Chiropractors

A chiropractor is a health professional who is trained to diagnose, treat, manage and prevent musculoskeletal system disorders. By definition, this is anything to do with the bones, joints and muscles and the effects that these disorders can have on the nervous system and general health.

Although chiropractic treatment is usually recognised for treating back and neck pain, they can also offer consultations relating to a range of other conditions.

How does a chiropractor treat medical conditions?

A chiropractor will use a range of techniques to help reduce pain, improve function and increase mobility which includes hands-on manipulation of the spine. Other than manipulation, they may use ice, heat, ultrasound, exercise and acupuncture as well as providing advice about posture and lifestyle. A chiropractor can also recommend an x-ray if they believe it is a necessity.

Are chiropractors regulated in the UK?

The Chiropractors Act 1994 provides statutory regulation for the profession and the title ‘chiropractor’ is protected under this legislation. Chiropractors are regulated in the UK by the General Chiropractic Council (GCC) to ensure the safety of patients undergoing chiropractic treatment. The GCC is an independent statutory body established by parliament.

Visiting a chiropractor

When you visit a chiropractor for the first time they will perform a detailed assessment of your health including requesting information about your current conditions, your medical history and overall health. If at this point your chiropractor does not think they will be able to help with your recovery, they may refer you to another healthcare professional or your GP.

After assessing your condition, your chiropractor will carry out a physical examination (unless there is a specific reason this cannot be done). You may be asked to remove some of your clothes and a gown will be available if needed.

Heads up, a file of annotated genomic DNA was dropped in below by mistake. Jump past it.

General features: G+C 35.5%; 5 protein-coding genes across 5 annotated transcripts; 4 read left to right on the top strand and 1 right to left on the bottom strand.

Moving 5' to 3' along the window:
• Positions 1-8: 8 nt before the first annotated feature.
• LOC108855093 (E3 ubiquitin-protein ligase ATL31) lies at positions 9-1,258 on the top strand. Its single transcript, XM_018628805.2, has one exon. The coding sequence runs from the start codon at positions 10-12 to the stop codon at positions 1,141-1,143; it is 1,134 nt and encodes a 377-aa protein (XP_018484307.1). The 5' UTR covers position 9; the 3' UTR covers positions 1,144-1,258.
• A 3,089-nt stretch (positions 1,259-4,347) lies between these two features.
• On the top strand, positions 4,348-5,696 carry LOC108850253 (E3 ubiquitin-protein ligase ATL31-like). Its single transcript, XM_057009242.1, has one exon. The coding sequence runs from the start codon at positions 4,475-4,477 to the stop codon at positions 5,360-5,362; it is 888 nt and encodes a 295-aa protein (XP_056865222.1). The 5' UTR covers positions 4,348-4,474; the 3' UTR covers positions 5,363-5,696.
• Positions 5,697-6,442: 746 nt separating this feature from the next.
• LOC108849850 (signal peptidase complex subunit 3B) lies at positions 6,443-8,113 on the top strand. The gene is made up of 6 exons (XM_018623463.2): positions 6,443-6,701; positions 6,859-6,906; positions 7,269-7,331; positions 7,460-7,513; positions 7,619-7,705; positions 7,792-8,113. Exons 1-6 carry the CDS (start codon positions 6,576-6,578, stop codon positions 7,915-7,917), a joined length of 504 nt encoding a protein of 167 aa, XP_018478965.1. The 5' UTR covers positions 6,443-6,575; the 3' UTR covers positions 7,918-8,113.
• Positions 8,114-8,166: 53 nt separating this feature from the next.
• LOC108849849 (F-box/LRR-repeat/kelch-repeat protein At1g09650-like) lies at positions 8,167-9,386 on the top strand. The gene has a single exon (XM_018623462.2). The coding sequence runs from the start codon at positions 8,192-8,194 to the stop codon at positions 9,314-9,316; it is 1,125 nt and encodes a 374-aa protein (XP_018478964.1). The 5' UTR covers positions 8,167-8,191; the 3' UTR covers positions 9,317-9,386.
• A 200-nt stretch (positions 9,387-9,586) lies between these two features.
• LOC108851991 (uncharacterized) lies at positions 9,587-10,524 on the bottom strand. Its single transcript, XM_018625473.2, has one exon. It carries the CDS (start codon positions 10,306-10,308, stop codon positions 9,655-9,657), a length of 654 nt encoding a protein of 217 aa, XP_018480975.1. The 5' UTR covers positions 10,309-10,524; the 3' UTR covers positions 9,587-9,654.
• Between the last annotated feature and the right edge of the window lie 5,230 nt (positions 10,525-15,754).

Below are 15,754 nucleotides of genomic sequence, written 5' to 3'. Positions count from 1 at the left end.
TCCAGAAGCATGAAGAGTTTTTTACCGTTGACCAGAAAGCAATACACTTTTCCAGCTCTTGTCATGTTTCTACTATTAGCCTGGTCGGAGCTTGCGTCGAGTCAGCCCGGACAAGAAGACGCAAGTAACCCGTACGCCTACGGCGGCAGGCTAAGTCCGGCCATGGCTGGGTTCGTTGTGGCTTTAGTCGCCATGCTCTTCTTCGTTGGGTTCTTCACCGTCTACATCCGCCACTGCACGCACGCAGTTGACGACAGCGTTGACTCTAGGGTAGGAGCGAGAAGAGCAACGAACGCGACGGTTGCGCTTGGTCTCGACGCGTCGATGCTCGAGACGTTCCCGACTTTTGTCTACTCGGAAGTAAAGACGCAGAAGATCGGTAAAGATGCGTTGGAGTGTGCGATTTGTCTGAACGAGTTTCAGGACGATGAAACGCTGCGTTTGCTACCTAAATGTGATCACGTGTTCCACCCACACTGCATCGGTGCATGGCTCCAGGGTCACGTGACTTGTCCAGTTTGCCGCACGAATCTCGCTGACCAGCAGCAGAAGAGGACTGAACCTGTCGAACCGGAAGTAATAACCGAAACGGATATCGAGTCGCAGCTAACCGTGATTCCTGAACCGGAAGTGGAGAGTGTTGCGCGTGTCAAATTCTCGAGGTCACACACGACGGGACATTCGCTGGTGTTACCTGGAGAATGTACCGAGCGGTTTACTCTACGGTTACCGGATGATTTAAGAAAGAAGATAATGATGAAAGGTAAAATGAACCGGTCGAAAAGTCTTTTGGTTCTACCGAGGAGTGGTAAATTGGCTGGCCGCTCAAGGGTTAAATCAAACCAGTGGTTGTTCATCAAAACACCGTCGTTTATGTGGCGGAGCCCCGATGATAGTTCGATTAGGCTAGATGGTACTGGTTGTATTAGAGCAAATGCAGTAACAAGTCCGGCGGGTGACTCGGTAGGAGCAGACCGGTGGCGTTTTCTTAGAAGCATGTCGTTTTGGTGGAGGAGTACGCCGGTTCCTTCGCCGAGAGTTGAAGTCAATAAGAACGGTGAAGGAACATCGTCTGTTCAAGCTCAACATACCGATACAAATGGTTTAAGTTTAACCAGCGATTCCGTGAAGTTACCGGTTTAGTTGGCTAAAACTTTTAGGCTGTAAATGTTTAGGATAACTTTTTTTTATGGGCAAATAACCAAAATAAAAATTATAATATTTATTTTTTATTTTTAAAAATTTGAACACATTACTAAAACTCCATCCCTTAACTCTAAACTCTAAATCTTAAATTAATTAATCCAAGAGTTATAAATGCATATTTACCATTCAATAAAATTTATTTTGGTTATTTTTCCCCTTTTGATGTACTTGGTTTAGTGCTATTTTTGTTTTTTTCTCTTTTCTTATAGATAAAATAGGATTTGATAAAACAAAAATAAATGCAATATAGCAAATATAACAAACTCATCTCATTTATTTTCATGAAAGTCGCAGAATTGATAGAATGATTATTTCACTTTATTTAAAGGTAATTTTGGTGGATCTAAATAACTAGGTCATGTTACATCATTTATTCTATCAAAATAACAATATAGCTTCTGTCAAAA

Your chiropractor will perform a series of tests that could include the assessment of your posture and of your range of movement. If necessary, your chiropractor may require you to have further diagnostic tests dome such as X-ray, MRI or CT or a blood test. If these are necessary, they will explain for what reason, how and when they will be arranged.

When a diagnosis has been made following any tests required, your chiropractor will explain to you what it wrong and if they believe chiropractic treatment will help, they will give you a treatment/care plan which will set out what you can expect, the cost and the treatment options that are available to you.

You may also be given advice about exercise and lifestyle changes that will help you to manage your condition and assist with recovery. Your chiropractor will be happy to answer any questions you have and if you are satisfied will ask you to provide written consent for your treatment to begin.

Your chiropractor will keep all details about your  health and treatment strictly confidential.

How much does a chiropractor charge?

The cost of chiropractic treatment may vary depending on the experience of your chiropractor and the length of treatment you receive.

 

 

 


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